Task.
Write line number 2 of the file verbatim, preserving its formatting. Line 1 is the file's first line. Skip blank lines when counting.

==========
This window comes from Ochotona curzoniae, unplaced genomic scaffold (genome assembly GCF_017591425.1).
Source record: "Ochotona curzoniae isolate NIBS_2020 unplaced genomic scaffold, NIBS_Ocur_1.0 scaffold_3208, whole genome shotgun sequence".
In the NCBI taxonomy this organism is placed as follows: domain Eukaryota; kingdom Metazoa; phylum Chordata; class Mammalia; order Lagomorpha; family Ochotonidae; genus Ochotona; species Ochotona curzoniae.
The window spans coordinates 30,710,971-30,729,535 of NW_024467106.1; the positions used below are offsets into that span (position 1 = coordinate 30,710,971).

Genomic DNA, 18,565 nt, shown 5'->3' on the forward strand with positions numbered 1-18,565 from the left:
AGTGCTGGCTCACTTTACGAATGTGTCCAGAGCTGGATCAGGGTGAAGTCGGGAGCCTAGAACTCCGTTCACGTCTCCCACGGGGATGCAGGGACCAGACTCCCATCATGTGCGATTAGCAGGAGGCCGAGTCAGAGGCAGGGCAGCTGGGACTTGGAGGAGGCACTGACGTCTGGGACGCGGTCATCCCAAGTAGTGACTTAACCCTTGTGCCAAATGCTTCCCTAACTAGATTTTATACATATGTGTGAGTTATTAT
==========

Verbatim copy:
Source record: "Ochotona curzoniae isolate NIBS_2020 unplaced genomic scaffold, NIBS_Ocur_1.0 scaffold_3208, whole genome shotgun sequence".